Increase to the concessional (before-tax) contributions cap

The concessional contributions cap, which is indexed to average weekly ordinary time earnings (AWOTE), will increase by $2,500 from $27,500 per financial year to $30,000.


Concessional contributions are taxed at a flat 15% rate and include the pre-tax super contributions paid by your employer into your super fund account as well as any personal super contributions you make, such as pre-tax contributions made through a salary sacrifice arrangement.


People with an existing salary sacrifice arrangement through their employer may want to review their current contributions level to factor in the higher contributions limit. Employees generally set their personal salary sacrifice contributions at either a fixed percentage of their salary or at a fixed dollar amount. These contributions are deducted from their pre-tax salary.



Increase to the non-concessional (after-tax) contributions cap

The annual non-concessional contributions cap that limits the amount of after-tax contributions that can be made into your super account will rise by $10,000 from $110,000 per financial year to $120,000. This level is also indexed to AWOTE.


This increase also changes the three-year bring forward limit from the current $330,000 to $360,000. This limit provides people with the opportunity to deposit up to three years of non-concessional contributions in one financial year, but then prohibits them from making any further non-concessional contributions for another three financial years.


However, those with a larger sum of money, such as from a large asset sale or inheritance, could consider depositing the maximum $110,000 annual amount allowable this financial year and a further $360,000 next financial year using the new three-year bring forward limit based on the higher non-concessional contributions cap.



Preservation age

The minimum age individuals must reach to access their super, either through an account-based pension or lump sum payments, will be 60. Amounts accessed from super are not subject to income tax.



Transfer balance cap

The transfer balance cap relates to the amount of superannuation that can be transferred from a super account to start a pension account, where the income payments and the investment returns are both generally tax free.


The transfer balance cap is indexed periodically to the consumer price index (CPI) and increased in $100,000 increments. The cap was lifted to $1.9 million at the start of the 2023 financial year, and will remain at the $1.9 million level in the 2024-25 financial year.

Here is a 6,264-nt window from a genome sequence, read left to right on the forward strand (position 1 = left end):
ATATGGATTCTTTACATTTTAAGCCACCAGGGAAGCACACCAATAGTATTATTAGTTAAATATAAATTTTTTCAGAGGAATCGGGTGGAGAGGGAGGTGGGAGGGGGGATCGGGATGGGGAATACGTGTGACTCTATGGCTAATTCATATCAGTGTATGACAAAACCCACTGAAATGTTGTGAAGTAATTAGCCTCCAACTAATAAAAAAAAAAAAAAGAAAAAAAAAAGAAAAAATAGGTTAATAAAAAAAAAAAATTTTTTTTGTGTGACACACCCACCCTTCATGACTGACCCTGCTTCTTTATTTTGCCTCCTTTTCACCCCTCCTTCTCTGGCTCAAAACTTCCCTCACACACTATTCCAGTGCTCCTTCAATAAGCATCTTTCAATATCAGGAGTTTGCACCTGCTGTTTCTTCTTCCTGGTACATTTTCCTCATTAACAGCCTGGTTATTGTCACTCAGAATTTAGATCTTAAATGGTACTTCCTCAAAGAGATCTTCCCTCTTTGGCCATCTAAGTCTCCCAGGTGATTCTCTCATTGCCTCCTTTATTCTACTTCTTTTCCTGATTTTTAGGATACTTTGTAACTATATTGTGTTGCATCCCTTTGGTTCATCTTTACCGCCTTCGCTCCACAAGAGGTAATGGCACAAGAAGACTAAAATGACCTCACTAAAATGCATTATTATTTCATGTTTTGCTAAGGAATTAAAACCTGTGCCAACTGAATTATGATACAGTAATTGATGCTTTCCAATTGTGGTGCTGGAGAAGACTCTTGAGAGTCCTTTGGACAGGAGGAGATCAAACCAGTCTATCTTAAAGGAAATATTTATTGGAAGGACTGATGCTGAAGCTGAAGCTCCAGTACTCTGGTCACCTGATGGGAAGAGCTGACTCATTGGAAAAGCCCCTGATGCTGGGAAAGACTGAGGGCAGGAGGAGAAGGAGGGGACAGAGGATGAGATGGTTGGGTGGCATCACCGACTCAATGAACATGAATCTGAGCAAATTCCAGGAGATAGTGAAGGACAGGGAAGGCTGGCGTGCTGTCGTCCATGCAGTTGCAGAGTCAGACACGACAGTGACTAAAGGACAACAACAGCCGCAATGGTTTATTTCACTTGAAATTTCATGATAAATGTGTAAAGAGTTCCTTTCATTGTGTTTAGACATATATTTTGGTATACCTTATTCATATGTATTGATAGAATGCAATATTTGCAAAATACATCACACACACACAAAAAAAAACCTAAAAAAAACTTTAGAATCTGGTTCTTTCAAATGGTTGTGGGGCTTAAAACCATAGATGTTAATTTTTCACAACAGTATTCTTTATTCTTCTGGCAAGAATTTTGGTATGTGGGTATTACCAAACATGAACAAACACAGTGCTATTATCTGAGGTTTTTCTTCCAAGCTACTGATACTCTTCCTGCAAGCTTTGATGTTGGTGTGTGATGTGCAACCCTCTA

Amounts over $1.9 million must be retained within a superannuation accumulation account, where investment earnings are taxed at 15%.


Keep in mind that the value of assets held within a pension account can increase above the $1.9 million transfer balance cap without any penalty.


 


Important information and general advice warning


Vanguard Super Pty Ltd (ABN 73 643 614 386 / AFS Licence 526270) (the Trustee) is the trustee of Vanguard Super (ABN 27923449966) and the issuer of Vanguard Super products. The Trustee has contracted Vanguard Investments Australia Ltd (ABN 72 072 881 086 / AFS Licence 227263) (VIA) to provide some services to members of Vanguard Super. Any general advice is provided by VIA. The Trustee and VIA are both wholly owned subsidiaries of The Vanguard Group, Inc. (collectively, "Vanguard"). The retirement savings tips provided above are general in nature and don’t take into account your personal financial objectives, situation or needs. You should consider your objectives, financial situation or needs, and the Product Disclosure Statement (PDS) and Target Market Determination (TMD) before making any decision about Vanguard Super. The PDS and TMD can also be accessed free of charge by calling 1300 655 101. Before you make any financial decision regarding Vanguard Super, you may wish to seek professional advice from a suitably qualified adviser. Any past performance information is given for illustrative purposes only and should not be relied upon as, and is not, an indication of future performance. The information above is current as at time of publication and was prepared in good faith and we accept no liability for any errors or omissions.


 


 


 


 


 


Tony Kaye, Senior Personal Finance Writer
May 2024
vanguard.com.au




18th-July-2024

Liability limited by a scheme approved under Professional Standards Legislation